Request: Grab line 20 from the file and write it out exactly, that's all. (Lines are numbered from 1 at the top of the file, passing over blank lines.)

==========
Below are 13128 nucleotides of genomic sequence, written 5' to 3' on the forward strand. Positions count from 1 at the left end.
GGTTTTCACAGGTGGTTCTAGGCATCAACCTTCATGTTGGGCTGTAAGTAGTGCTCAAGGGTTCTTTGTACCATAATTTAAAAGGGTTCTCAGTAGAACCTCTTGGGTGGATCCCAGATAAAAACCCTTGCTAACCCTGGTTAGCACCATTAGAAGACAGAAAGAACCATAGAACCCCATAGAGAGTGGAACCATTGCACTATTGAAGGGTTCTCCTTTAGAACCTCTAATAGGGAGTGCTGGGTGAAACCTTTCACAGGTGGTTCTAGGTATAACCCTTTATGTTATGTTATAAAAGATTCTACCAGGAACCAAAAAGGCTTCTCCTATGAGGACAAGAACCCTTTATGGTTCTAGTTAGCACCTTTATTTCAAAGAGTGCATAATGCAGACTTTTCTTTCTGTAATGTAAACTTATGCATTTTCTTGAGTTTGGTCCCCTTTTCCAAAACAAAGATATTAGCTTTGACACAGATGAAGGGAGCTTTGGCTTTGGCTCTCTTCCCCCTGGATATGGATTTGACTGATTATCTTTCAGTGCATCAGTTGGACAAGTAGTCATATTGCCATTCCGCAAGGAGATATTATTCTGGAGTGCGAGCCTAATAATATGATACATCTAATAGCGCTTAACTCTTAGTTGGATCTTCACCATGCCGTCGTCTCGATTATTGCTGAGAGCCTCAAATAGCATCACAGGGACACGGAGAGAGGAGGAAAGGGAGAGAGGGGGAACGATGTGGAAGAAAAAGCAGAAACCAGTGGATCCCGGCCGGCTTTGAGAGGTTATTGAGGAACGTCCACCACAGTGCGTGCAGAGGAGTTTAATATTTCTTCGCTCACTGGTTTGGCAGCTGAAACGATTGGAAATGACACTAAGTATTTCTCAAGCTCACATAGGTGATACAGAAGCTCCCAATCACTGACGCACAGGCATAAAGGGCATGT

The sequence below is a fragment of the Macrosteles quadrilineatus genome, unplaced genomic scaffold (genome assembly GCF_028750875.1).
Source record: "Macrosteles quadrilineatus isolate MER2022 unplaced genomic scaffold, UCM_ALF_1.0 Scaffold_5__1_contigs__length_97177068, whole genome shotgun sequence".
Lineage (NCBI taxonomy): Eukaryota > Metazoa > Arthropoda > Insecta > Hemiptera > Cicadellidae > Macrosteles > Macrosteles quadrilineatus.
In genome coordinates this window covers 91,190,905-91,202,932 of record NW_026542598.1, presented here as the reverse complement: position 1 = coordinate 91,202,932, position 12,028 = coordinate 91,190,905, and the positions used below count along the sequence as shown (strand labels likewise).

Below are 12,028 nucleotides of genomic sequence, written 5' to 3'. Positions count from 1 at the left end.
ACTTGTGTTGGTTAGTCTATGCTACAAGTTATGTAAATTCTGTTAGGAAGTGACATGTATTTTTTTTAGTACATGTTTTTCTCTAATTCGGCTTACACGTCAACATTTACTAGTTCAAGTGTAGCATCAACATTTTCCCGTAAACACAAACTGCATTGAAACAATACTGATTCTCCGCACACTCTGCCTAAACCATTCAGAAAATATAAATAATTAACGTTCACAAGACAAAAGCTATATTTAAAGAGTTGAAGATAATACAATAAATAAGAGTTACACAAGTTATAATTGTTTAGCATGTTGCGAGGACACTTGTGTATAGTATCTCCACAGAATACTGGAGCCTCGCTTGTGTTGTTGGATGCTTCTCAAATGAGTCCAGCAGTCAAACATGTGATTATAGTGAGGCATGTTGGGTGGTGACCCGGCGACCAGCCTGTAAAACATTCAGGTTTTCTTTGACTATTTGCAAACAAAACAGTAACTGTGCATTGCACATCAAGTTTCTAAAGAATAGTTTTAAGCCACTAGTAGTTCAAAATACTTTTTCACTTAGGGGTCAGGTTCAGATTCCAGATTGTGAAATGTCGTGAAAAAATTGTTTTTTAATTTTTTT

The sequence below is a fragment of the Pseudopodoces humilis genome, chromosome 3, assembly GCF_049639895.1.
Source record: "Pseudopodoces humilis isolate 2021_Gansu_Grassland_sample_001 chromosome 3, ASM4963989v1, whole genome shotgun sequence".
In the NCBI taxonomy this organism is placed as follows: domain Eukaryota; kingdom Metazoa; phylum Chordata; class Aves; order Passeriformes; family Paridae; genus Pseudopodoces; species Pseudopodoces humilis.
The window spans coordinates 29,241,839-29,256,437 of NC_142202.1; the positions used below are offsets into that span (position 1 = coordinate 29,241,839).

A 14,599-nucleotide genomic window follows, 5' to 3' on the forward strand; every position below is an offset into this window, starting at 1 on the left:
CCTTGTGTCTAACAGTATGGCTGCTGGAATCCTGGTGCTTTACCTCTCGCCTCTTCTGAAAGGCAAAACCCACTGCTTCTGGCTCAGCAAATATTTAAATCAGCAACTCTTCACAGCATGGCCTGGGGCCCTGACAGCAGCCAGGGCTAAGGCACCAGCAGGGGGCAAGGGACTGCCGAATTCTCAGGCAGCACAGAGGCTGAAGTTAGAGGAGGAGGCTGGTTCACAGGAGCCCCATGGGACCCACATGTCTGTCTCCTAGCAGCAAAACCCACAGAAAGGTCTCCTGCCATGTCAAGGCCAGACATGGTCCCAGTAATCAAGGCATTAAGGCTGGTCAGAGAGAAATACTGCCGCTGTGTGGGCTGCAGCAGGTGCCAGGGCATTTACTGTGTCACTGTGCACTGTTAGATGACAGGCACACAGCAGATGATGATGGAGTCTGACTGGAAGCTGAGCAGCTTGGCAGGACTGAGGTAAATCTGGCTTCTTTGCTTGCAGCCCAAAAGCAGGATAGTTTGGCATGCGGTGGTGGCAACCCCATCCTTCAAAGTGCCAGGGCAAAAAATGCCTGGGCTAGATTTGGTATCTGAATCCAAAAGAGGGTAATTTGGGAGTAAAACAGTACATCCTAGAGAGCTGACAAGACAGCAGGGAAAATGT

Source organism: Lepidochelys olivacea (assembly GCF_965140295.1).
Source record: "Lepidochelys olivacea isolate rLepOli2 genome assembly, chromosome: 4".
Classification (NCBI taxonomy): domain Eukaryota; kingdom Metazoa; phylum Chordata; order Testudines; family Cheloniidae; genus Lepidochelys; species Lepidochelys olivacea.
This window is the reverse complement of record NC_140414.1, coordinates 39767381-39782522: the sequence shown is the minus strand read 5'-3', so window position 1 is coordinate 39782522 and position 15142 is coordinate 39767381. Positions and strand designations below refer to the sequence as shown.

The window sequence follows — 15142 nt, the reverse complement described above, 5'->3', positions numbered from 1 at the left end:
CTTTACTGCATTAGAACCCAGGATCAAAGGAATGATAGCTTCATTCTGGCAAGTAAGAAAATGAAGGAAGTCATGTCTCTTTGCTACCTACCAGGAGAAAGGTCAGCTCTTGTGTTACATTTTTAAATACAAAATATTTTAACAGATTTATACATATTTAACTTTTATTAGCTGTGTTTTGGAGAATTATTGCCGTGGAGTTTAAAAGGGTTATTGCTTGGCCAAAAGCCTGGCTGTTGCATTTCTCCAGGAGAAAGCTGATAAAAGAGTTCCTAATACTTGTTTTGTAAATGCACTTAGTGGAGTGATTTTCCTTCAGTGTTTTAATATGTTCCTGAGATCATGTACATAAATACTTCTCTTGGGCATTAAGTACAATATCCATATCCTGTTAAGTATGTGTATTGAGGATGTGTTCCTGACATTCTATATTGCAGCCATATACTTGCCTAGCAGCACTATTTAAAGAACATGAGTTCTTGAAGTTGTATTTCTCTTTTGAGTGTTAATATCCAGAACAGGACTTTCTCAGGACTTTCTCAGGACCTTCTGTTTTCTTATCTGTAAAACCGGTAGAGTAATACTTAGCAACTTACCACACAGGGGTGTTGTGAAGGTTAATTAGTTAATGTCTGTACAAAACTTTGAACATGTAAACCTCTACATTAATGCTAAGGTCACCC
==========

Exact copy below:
CTTTACTGCATTAGAACCCAGGATCAAAGGAATGATAGCTTCATTCTGGCAAGTAAGAAAATGAAGGAAGTCATGTCTCTTTGCTACCTACCAGGAGAAAGGTCAGCTCTTGTGTTACATTTTTAAATACAAAATATTTTAACAGATTTATACATATTTAACTTTTATTAGCTGTGTTTTGGAGAATTATTGCCGTGGAGTTTAAAAGGGTTATTGCTTGGCCAAAAGCCTGGCTGTTGCATTTCTCCAGGAGAAAGCTGATAAAAGAGTTCCTAATACTTGTTTTGTAAATGCACTTAGTGGAGTGATTTTCCTTCAGTGTTTTAATATGTTCCTGAGATCATGTACATAAATACTTCTCTTGGGCATTAAGTACAATATCCATATCCTGTTAAGTATGTGTATTGAGGATGTGTTCCTGACATTCTATATTGCAGCCATATACTTGCCTAGCAGCACTATTTAAAGAACATGAGTTCTTGAAGTTGTATTTCTCTTTTGAGTGTTAATATCCAGAACAGGACTTTCTCAGGACTTTCTCAGGACCTTCTGTTTTCTTATCTGTAAAACCGGTAGAGTAATACTTAGCAACTTACCACACAGGGGTGTTGTGAAGGTTAATTAGTTAATGTCTGTACAAAACTTTGAACATGTAAACCTCTACATTAATGCTAAGGTCACCC